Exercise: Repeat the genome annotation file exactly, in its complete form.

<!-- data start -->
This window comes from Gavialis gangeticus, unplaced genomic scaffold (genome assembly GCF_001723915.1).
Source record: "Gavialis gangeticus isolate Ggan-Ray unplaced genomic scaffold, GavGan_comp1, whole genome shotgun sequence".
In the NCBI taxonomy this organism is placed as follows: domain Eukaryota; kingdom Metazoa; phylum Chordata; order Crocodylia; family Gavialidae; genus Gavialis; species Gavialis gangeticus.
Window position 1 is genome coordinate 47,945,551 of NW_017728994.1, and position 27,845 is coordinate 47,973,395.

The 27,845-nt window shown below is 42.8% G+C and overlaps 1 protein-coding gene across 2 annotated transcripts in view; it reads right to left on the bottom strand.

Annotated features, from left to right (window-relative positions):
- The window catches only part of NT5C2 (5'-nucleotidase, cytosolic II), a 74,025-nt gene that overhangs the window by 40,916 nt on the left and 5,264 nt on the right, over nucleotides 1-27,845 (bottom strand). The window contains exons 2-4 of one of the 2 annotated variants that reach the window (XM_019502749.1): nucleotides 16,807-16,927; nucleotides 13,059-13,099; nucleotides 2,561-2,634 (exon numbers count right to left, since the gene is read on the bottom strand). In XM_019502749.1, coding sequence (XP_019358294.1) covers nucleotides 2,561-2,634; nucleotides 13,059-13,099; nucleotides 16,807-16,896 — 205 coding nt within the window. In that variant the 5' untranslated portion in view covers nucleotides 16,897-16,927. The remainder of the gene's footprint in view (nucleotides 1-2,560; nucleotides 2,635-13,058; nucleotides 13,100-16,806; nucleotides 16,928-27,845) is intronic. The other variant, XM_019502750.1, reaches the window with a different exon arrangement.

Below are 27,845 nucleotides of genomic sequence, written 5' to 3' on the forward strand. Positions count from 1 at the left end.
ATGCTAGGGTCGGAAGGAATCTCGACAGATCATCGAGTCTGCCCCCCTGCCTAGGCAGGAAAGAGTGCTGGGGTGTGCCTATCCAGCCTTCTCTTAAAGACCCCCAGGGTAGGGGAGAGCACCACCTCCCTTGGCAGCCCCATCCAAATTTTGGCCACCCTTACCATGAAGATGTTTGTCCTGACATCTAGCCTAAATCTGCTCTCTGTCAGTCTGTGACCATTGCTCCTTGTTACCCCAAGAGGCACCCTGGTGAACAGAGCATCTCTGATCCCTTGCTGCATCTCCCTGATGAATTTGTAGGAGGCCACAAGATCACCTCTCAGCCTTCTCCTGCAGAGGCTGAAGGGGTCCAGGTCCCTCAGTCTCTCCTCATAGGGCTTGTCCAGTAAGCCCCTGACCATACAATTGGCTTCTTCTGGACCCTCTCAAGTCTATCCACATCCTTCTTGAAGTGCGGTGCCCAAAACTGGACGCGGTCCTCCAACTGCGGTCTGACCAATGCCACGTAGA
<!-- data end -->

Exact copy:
This window comes from Gavialis gangeticus, unplaced genomic scaffold (genome assembly GCF_001723915.1).
Source record: "Gavialis gangeticus isolate Ggan-Ray unplaced genomic scaffold, GavGan_comp1, whole genome shotgun sequence".
In the NCBI taxonomy this organism is placed as follows: domain Eukaryota; kingdom Metazoa; phylum Chordata; order Crocodylia; family Gavialidae; genus Gavialis; species Gavialis gangeticus.
Window position 1 is genome coordinate 47,945,551 of NW_017728994.1, and position 27,845 is coordinate 47,973,395.

The 27,845-nt window shown below is 42.8% G+C and overlaps 1 protein-coding gene across 2 annotated transcripts in view; it reads right to left on the bottom strand.

Annotated features, from left to right (window-relative positions):
- The window catches only part of NT5C2 (5'-nucleotidase, cytosolic II), a 74,025-nt gene that overhangs the window by 40,916 nt on the left and 5,264 nt on the right, over nucleotides 1-27,845 (bottom strand). The window contains exons 2-4 of one of the 2 annotated variants that reach the window (XM_019502749.1): nucleotides 16,807-16,927; nucleotides 13,059-13,099; nucleotides 2,561-2,634 (exon numbers count right to left, since the gene is read on the bottom strand). In XM_019502749.1, coding sequence (XP_019358294.1) covers nucleotides 2,561-2,634; nucleotides 13,059-13,099; nucleotides 16,807-16,896 — 205 coding nt within the window. In that variant the 5' untranslated portion in view covers nucleotides 16,897-16,927. The remainder of the gene's footprint in view (nucleotides 1-2,560; nucleotides 2,635-13,058; nucleotides 13,100-16,806; nucleotides 16,928-27,845) is intronic. The other variant, XM_019502750.1, reaches the window with a different exon arrangement.

Below are 27,845 nucleotides of genomic sequence, written 5' to 3' on the forward strand. Positions count from 1 at the left end.
ATGCTAGGGTCGGAAGGAATCTCGACAGATCATCGAGTCTGCCCCCCTGCCTAGGCAGGAAAGAGTGCTGGGGTGTGCCTATCCAGCCTTCTCTTAAAGACCCCCAGGGTAGGGGAGAGCACCACCTCCCTTGGCAGCCCCATCCAAATTTTGGCCACCCTTACCATGAAGATGTTTGTCCTGACATCTAGCCTAAATCTGCTCTCTGTCAGTCTGTGACCATTGCTCCTTGTTACCCCAAGAGGCACCCTGGTGAACAGAGCATCTCTGATCCCTTGCTGCATCTCCCTGATGAATTTGTAGGAGGCCACAAGATCACCTCTCAGCCTTCTCCTGCAGAGGCTGAAGGGGTCCAGGTCCCTCAGTCTCTCCTCATAGGGCTTGTCCAGTAAGCCCCTGACCATACAATTGGCTTCTTCTGGACCCTCTCAAGTCTATCCACATCCTTCTTGAAGTGCGGTGCCCAAAACTGGACGCGGTCCTCCAACTGCGGTCTGACCAATGCCACGTAGA